Mary Logan Reddick was a neuroembryologist, and the first female biology instructor at Morehouse College. Reddick was born on December 31, 1914, in Atlanta, Georgia. She graduated from Laboratory High School when she was fourteen and then entered Spelman College in 1929, at the age of fifteen, majoring in Biology. She worked as a laboratory assistant during her tenure, and began her embryogenesis studies, later graduating with a Bachelors in Science in 1935. Reddick received a Rockefeller Foundation General Education Board Fellowship in 1937, and earned a Master’s of Science degree from Atlanta University. Her thesis focused on the embryo chick blastoderm which helped understand human fetus development.
Reddick began teaching Biology at Spelman in 1937, the same year she received her Master’s degree. She was twenty years old, and one of the youngest instructors at the school. In 1939, she became the first female biology instructor at nearby Morehouse College. The college would not grant her a position as an assistant professor without further educational credentials. Her scientific research led her to be awarded a second Rockefeller Education Fellowship from Radcliffe College (now a part of Harvard University). For two years, Reddick studied techniques for transplanting tissues and nerve cell differentiation in chick embryos. Her goal in her experiments was to understand how much of the specific area of the brain was already determined and how much was dependent on interactions with surrounding tissues.
Riddick earned her second Master’s Degree in Biology in 1943 and her Ph.D. in 1944 from Radcliffe College (Harvard University). Her doctoral dissertation, “The differentiation of embryonic chick medulla in chorioallantoic grafts,” studied the neurodevelopment of a chick’s brain cells. Riddick was elected to the Sigma Xi and Phi Beta Kappa honor societies, and was just the 10th member of the Morehouse faculty to earn her doctorate. Dr. Reddick returned to Morehouse College to teach and became the first woman to Chair the Biology Department and to be promoted to full Professor. She remained with the college until 1951.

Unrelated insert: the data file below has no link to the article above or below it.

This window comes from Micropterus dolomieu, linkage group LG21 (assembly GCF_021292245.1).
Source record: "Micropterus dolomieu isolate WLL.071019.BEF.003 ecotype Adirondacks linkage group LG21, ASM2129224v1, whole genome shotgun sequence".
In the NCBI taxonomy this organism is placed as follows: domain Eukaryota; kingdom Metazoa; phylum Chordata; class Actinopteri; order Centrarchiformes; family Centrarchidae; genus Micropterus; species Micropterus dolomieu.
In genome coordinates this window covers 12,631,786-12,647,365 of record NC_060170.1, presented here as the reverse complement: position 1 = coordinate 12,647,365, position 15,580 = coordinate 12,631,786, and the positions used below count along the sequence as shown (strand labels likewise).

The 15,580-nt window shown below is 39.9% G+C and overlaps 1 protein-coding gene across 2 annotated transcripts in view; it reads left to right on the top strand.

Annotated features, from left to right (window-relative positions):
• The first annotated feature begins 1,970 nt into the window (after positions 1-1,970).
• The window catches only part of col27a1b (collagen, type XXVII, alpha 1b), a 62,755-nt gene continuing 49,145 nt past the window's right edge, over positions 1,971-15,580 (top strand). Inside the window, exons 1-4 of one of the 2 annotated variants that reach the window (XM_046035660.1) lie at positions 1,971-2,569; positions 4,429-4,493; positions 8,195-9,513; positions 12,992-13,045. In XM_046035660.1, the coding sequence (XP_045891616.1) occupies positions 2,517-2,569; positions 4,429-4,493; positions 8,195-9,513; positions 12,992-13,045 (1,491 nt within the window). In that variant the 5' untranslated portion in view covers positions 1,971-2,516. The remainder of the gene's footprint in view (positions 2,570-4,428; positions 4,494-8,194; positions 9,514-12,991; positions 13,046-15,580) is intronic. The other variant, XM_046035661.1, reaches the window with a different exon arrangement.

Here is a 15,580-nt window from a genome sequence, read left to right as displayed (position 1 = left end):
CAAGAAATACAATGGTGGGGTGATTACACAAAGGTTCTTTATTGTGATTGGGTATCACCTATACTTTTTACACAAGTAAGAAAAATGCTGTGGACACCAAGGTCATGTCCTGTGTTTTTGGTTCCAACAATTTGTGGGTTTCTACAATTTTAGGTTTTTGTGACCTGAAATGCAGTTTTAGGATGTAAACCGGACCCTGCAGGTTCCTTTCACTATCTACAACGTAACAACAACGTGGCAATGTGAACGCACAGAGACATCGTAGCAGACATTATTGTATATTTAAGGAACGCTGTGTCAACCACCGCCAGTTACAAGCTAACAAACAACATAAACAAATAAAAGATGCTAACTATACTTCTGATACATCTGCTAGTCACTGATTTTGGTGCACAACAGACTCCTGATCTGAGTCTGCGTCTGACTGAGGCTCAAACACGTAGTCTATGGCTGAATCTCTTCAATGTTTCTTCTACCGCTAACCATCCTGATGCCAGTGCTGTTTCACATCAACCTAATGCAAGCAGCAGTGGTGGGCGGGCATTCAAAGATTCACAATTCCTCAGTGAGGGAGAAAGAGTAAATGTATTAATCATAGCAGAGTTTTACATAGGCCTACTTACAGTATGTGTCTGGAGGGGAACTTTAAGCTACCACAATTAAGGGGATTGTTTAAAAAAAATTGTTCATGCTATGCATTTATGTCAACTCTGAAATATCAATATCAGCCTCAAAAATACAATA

In 1952 Dr. Reddick became the first African American woman to receive a Ford Foundation science fellowship to study abroad. She went to Cambridge University in Great Britain and studied embryology at the University’s School of Anatomy. When she returned to the U.S. In 1953, Dr. Riddick was offered a faculty position at Atlanta University as a Biology Professor and Chair of the Biology Department. For the next decade, Dr. Riddick supervised the research for many students, including esteemed Biologist Luther Williams, a future Provost at Tuskegee University and president of Atlanta University. She was also awarded research grants from the National Science Foundation. Dr. Reddick’s research was published in numerous scientific journals including The Anatomical Record and The Journal of Comparative Neurology. Dr. Reddick, who never married, held the position of Professor of Biology at Atlanta University until her death in 1966 at the age of 51.